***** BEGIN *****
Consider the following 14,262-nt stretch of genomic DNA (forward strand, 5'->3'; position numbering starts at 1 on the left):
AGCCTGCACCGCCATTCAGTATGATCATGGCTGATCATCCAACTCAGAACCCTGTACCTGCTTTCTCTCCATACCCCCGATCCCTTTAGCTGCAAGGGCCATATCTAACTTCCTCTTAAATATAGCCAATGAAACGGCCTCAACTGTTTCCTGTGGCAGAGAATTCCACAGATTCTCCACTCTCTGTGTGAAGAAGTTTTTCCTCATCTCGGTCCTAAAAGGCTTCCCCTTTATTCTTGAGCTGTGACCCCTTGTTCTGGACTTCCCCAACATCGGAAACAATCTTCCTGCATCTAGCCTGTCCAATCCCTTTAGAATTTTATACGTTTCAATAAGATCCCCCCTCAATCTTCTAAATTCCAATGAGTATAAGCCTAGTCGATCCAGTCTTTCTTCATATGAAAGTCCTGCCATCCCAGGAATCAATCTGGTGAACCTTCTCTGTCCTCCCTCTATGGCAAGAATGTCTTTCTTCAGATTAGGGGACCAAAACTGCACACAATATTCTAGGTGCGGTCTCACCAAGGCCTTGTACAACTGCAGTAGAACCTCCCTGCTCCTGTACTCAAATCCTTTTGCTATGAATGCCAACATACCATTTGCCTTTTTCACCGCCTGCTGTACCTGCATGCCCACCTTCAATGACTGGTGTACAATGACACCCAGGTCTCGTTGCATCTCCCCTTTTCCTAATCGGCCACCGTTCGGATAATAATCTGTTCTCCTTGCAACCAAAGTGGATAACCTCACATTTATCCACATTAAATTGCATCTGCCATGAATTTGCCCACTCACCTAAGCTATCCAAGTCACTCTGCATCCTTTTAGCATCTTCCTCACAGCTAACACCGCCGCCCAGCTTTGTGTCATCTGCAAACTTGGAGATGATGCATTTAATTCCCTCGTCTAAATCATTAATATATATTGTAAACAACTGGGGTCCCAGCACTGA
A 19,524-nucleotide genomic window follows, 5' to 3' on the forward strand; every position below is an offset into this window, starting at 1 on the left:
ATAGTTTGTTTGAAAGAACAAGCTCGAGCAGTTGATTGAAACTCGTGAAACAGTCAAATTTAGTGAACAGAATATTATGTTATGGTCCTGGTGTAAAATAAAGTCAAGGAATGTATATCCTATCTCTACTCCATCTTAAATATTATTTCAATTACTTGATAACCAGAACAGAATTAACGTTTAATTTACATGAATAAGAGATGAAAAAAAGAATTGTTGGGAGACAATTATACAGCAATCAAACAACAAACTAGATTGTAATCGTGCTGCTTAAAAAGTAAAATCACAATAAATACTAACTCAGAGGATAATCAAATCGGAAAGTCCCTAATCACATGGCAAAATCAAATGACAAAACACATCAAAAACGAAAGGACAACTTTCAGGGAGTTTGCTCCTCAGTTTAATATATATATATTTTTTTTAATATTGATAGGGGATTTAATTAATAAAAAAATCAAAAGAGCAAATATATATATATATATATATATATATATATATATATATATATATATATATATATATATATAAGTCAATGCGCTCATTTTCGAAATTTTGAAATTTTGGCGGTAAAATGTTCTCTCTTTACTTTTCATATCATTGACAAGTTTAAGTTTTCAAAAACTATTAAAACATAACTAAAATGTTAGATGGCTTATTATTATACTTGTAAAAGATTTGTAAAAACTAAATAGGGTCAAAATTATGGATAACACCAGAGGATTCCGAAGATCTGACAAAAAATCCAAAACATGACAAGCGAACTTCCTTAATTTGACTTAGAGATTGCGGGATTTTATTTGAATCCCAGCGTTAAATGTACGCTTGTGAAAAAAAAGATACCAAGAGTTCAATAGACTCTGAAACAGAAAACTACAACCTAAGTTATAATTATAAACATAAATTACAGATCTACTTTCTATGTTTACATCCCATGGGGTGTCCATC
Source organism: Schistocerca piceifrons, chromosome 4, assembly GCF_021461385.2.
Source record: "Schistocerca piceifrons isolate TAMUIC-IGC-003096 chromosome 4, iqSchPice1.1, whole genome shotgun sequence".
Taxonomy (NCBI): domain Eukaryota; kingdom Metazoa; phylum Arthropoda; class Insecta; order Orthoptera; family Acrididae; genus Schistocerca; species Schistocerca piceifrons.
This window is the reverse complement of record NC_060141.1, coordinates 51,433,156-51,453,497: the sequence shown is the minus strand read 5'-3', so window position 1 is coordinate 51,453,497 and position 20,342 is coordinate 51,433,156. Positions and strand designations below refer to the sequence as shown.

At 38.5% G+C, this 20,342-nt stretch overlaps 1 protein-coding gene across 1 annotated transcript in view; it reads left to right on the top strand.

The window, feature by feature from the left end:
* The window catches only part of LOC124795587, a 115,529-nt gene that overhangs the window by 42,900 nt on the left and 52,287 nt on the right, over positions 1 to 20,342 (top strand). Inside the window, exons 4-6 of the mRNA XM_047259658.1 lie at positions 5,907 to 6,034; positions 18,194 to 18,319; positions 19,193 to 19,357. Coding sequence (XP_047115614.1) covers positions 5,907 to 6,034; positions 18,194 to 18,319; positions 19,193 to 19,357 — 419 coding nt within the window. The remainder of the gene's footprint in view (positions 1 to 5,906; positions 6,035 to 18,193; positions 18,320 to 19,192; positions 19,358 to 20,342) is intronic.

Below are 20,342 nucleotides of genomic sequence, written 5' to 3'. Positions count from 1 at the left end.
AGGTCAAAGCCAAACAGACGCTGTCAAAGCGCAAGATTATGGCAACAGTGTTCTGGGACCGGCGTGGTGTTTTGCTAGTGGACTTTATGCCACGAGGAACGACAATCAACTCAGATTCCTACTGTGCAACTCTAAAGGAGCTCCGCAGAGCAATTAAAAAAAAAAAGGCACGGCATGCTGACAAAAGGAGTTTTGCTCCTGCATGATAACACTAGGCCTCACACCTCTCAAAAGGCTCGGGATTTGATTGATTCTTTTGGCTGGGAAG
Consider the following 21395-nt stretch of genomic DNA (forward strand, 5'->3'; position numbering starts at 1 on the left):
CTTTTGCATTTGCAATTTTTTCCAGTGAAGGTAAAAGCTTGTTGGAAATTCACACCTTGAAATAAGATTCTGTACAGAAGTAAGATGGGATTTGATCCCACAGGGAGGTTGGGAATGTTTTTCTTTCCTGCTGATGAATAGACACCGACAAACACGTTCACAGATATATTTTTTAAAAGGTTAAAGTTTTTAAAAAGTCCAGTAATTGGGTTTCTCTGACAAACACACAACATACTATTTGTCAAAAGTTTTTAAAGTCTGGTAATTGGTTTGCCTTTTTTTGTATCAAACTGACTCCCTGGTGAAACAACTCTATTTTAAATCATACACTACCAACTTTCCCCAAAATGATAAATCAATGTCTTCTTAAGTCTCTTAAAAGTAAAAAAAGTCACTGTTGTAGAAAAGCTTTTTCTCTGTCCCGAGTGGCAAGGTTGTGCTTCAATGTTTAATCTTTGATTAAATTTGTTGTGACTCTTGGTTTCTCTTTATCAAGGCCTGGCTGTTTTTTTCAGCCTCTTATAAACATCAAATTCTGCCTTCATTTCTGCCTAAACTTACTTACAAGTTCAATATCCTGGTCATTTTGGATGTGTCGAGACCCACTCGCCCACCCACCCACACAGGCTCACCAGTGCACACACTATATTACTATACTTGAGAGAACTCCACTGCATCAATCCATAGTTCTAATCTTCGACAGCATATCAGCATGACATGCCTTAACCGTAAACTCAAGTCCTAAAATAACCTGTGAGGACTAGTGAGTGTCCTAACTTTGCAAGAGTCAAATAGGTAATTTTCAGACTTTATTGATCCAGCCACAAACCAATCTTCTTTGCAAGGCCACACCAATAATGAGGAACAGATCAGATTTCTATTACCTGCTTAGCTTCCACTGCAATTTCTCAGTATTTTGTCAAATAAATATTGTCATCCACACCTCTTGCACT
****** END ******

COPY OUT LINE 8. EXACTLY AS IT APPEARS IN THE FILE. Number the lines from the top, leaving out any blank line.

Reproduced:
This window is the reverse complement of record NC_060141.1, coordinates 51,433,156-51,453,497: the sequence shown is the minus strand read 5'-3', so window position 1 is coordinate 51,453,497 and position 20,342 is coordinate 51,433,156. Positions and strand designations below refer to the sequence as shown.